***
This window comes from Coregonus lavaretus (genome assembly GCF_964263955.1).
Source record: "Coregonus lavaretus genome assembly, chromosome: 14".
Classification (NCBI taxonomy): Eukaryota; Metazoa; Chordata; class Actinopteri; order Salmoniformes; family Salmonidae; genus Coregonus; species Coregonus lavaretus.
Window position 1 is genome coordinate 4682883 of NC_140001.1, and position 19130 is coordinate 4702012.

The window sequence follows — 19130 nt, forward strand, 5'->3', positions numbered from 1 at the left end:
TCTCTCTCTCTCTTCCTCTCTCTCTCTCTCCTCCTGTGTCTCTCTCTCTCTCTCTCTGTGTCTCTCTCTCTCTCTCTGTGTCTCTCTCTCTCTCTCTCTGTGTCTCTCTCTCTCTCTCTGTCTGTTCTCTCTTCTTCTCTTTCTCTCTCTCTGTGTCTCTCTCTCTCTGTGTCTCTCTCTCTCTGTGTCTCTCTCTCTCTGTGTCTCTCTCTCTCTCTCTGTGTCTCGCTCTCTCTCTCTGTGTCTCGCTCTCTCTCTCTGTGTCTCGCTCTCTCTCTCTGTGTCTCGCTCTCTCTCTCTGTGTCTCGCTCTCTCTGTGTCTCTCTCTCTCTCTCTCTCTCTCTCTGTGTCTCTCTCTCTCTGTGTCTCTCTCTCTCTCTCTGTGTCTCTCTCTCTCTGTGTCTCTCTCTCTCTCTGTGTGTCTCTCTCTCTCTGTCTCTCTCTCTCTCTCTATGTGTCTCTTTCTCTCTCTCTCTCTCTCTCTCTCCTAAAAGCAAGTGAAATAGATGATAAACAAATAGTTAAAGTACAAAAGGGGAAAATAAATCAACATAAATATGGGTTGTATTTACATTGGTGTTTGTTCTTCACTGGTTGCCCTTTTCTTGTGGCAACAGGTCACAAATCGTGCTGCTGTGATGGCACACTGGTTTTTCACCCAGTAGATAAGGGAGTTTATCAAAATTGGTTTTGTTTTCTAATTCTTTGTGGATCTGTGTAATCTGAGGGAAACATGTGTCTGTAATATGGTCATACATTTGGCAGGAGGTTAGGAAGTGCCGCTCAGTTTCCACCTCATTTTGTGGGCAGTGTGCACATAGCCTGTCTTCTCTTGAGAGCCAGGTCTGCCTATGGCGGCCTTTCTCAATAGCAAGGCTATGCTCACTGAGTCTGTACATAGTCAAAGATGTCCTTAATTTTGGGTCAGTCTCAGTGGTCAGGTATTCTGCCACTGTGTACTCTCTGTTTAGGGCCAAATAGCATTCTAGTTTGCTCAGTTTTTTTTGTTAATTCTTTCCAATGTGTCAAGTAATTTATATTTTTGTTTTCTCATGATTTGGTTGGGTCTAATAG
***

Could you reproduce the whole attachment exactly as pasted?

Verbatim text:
This window comes from Coregonus lavaretus (genome assembly GCF_964263955.1).
Source record: "Coregonus lavaretus genome assembly, chromosome: 14".
Classification (NCBI taxonomy): Eukaryota; Metazoa; Chordata; class Actinopteri; order Salmoniformes; family Salmonidae; genus Coregonus; species Coregonus lavaretus.
Window position 1 is genome coordinate 4682883 of NC_140001.1, and position 19130 is coordinate 4702012.

The window sequence follows — 19130 nt, forward strand, 5'->3', positions numbered from 1 at the left end:
TCTCTCTCTCTCTTCCTCTCTCTCTCTCTCCTCCTGTGTCTCTCTCTCTCTCTCTCTGTGTCTCTCTCTCTCTCTCTGTGTCTCTCTCTCTCTCTCTCTGTGTCTCTCTCTCTCTCTCTGTCTGTTCTCTCTTCTTCTCTTTCTCTCTCTCTGTGTCTCTCTCTCTCTGTGTCTCTCTCTCTCTGTGTCTCTCTCTCTCTGTGTCTCTCTCTCTCTCTCTGTGTCTCGCTCTCTCTCTCTGTGTCTCGCTCTCTCTCTCTGTGTCTCGCTCTCTCTCTCTGTGTCTCGCTCTCTCTCTCTGTGTCTCGCTCTCTCTGTGTCTCTCTCTCTCTCTCTCTCTCTCTCTGTGTCTCTCTCTCTCTGTGTCTCTCTCTCTCTCTCTGTGTCTCTCTCTCTCTGTGTCTCTCTCTCTCTCTGTGTGTCTCTCTCTCTCTGTCTCTCTCTCTCTCTCTATGTGTCTCTTTCTCTCTCTCTCTCTCTCTCTCTCCTAAAAGCAAGTGAAATAGATGATAAACAAATAGTTAAAGTACAAAAGGGGAAAATAAATCAACATAAATATGGGTTGTATTTACATTGGTGTTTGTTCTTCACTGGTTGCCCTTTTCTTGTGGCAACAGGTCACAAATCGTGCTGCTGTGATGGCACACTGGTTTTTCACCCAGTAGATAAGGGAGTTTATCAAAATTGGTTTTGTTTTCTAATTCTTTGTGGATCTGTGTAATCTGAGGGAAACATGTGTCTGTAATATGGTCATACATTTGGCAGGAGGTTAGGAAGTGCCGCTCAGTTTCCACCTCATTTTGTGGGCAGTGTGCACATAGCCTGTCTTCTCTTGAGAGCCAGGTCTGCCTATGGCGGCCTTTCTCAATAGCAAGGCTATGCTCACTGAGTCTGTACATAGTCAAAGATGTCCTTAATTTTGGGTCAGTCTCAGTGGTCAGGTATTCTGCCACTGTGTACTCTCTGTTTAGGGCCAAATAGCATTCTAGTTTGCTCAGTTTTTTTTGTTAATTCTTTCCAATGTGTCAAGTAATTTATATTTTTGTTTTCTCATGATTTGGTTGGGTCTAATAG